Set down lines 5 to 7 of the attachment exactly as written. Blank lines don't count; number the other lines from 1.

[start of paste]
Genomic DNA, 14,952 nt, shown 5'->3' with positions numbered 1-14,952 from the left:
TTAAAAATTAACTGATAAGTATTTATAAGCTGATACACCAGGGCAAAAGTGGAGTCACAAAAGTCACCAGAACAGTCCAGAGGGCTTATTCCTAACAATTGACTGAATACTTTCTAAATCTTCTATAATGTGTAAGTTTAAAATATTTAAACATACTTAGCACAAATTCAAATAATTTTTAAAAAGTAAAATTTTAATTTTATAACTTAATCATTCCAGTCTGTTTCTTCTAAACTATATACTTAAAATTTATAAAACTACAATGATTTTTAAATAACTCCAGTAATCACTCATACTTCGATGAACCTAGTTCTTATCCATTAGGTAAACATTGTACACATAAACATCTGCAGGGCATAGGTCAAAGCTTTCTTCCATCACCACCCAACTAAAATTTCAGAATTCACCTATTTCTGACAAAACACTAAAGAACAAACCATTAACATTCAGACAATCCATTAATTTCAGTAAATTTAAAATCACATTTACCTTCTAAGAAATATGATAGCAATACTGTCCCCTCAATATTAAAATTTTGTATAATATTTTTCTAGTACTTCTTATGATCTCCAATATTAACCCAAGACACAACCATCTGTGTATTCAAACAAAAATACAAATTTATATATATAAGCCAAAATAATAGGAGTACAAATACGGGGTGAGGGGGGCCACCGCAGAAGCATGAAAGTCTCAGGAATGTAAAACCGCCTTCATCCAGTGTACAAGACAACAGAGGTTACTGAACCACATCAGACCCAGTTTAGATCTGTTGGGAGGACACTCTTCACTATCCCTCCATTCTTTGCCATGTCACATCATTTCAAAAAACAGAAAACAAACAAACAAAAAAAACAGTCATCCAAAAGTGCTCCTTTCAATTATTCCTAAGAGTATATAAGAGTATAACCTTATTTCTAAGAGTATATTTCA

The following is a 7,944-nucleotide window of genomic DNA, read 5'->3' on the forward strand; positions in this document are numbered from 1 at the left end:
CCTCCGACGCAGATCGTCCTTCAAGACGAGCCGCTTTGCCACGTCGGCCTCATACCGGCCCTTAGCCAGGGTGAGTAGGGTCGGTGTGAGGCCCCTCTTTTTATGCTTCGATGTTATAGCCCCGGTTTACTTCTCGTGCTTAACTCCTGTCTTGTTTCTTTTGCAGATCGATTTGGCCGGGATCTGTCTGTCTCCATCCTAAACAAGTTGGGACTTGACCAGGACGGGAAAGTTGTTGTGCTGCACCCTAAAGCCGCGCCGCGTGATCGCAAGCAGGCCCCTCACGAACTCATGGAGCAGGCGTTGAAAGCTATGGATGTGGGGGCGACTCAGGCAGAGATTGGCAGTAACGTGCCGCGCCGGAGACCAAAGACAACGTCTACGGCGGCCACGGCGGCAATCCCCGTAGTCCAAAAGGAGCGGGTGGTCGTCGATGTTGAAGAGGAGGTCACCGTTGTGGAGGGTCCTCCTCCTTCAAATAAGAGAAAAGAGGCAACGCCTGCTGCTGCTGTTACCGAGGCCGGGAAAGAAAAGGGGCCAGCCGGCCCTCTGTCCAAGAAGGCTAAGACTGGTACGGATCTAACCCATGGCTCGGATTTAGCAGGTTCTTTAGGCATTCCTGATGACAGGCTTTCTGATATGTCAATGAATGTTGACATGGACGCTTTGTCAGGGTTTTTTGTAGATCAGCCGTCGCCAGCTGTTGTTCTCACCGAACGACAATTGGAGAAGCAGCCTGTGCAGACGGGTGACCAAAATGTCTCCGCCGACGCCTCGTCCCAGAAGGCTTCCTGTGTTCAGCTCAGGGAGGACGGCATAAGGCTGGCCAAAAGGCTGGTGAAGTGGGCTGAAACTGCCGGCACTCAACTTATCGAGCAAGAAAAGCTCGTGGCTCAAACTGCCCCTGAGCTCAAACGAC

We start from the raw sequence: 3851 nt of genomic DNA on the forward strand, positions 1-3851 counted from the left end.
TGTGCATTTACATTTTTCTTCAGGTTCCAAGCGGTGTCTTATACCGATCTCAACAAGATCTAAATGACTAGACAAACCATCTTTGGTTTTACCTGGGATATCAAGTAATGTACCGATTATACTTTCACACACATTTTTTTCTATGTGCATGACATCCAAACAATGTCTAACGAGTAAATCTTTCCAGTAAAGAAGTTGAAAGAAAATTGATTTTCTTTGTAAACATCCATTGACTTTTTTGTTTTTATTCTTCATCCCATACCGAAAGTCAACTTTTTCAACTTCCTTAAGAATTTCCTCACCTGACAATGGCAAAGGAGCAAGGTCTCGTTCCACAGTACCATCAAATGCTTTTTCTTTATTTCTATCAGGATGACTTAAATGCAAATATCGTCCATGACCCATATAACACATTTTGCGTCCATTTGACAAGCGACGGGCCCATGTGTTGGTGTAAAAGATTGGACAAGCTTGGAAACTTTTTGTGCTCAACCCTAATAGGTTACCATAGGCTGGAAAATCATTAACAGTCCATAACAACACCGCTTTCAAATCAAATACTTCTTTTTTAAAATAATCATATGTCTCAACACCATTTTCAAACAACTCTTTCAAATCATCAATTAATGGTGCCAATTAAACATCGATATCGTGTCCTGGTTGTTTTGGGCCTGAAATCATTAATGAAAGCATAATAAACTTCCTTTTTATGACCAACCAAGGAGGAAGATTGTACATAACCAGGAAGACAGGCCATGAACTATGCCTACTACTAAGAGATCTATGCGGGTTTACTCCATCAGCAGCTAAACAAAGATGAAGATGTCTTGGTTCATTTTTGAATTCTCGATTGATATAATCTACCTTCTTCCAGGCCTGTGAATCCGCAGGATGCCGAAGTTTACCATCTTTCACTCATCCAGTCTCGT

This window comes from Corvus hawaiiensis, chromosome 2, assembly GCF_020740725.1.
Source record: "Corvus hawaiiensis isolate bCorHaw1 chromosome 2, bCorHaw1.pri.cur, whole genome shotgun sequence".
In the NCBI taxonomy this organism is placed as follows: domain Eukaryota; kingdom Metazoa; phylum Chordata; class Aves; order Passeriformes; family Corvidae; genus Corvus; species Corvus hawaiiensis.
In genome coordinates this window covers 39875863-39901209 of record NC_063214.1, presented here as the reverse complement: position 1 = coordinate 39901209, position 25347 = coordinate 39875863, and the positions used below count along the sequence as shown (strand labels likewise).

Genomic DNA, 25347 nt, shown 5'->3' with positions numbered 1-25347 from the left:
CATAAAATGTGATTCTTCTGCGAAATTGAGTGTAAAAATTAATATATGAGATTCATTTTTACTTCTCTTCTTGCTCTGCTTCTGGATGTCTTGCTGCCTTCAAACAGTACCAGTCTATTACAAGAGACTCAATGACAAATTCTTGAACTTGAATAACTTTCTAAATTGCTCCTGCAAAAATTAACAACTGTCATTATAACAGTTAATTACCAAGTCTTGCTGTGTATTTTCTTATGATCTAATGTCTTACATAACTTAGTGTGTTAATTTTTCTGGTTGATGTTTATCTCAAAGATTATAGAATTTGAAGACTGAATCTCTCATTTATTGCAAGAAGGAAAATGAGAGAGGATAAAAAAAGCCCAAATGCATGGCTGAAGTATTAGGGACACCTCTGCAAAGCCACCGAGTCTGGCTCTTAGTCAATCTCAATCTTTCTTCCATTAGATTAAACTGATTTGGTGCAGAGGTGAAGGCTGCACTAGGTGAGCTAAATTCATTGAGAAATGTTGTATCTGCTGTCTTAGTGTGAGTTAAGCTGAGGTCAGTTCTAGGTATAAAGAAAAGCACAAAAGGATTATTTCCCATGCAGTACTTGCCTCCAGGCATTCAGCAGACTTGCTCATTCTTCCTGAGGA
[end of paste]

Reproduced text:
We start from the raw sequence: 3851 nt of genomic DNA on the forward strand, positions 1-3851 counted from the left end.
TGTGCATTTACATTTTTCTTCAGGTTCCAAGCGGTGTCTTATACCGATCTCAACAAGATCTAAATGACTAGACAAACCATCTTTGGTTTTACCTGGGATATCAAGTAATGTACCGATTATACTTTCACACACATTTTTTTCTATGTGCATGACATCCAAACAATGTCTAACGAGTAAATCTTTCCAGTAAAGAAGTTGAAAGAAAATTGATTTTCTTTGTAAACATCCATTGACTTTTTTGTTTTTATTCTTCATCCCATACCGAAAGTCAACTTTTTCAACTTCCTTAAGAATTTCCTCACCTGACAATGGCAAAGGAGCAAGGTCTCGTTCCACAGTACCATCAAATGCTTTTTCTTTATTTCTATCAGGATGACTTAAATGCAAATATCGTCCATGACCCATATAACACATTTTGCGTCCATTTGACAAGCGACGGGCCCATGTGTTGGTGTAAAAGATTGGACAAGCTTGGAAACTTTTTGTGCTCAACCCTAATAGGTTACCATAGGCTGGAAAATCATTAACAGTCCATAACAACACCGCTTTCAAATCAAATACTTCTTTTTTAAAATAATCATATGTCTCAACACCATTTTCAAACAACTCTTTCAAATCATCAATTAATGGTGCCAATTAAACATCGATATCGTGTCCTGGTTGTTTTGGGCCTGAAATCATTAATGAAAGCATAATAAACTTCCTTTTTATGACCAACCAAGGAGGAAGATTGTACATAACCAGGAAGACAGGCCATGAACTATGCCTACTACTAAGAGATCTATGCGGGTTTACTCCATCAGCAGCTAAACAAAGATGAAGATGTCTTGGTTCATTTTTGAATTCTCGATTGATATAATCTACCTTCTTCCAGGCCTGTGAATCCGCAGGATGCCGAAGTTTACCATCTTTCACTCATCCAGTCTCGT

This window comes from Corvus hawaiiensis, chromosome 2, assembly GCF_020740725.1.